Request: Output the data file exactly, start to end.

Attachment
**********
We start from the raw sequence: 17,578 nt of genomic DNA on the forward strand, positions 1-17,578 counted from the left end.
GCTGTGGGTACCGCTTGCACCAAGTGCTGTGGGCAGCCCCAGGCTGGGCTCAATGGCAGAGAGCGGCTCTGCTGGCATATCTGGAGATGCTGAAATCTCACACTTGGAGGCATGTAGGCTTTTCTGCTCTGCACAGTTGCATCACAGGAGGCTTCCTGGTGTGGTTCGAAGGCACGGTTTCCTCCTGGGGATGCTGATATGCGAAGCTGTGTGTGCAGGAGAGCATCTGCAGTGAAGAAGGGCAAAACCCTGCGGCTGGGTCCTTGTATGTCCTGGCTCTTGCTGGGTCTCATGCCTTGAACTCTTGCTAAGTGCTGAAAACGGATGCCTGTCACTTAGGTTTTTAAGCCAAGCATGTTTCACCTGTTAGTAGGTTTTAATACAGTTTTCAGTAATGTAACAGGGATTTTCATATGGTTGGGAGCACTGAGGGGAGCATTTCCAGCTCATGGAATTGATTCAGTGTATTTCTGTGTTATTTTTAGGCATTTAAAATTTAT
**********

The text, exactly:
We start from the raw sequence: 17,578 nt of genomic DNA on the forward strand, positions 1-17,578 counted from the left end.
GCTGTGGGTACCGCTTGCACCAAGTGCTGTGGGCAGCCCCAGGCTGGGCTCAATGGCAGAGAGCGGCTCTGCTGGCATATCTGGAGATGCTGAAATCTCACACTTGGAGGCATGTAGGCTTTTCTGCTCTGCACAGTTGCATCACAGGAGGCTTCCTGGTGTGGTTCGAAGGCACGGTTTCCTCCTGGGGATGCTGATATGCGAAGCTGTGTGTGCAGGAGAGCATCTGCAGTGAAGAAGGGCAAAACCCTGCGGCTGGGTCCTTGTATGTCCTGGCTCTTGCTGGGTCTCATGCCTTGAACTCTTGCTAAGTGCTGAAAACGGATGCCTGTCACTTAGGTTTTTAAGCCAAGCATGTTTCACCTGTTAGTAGGTTTTAATACAGTTTTCAGTAATGTAACAGGGATTTTCATATGGTTGGGAGCACTGAGGGGAGCATTTCCAGCTCATGGAATTGATTCAGTGTATTTCTGTGTTATTTTTAGGCATTTAAAATTTAT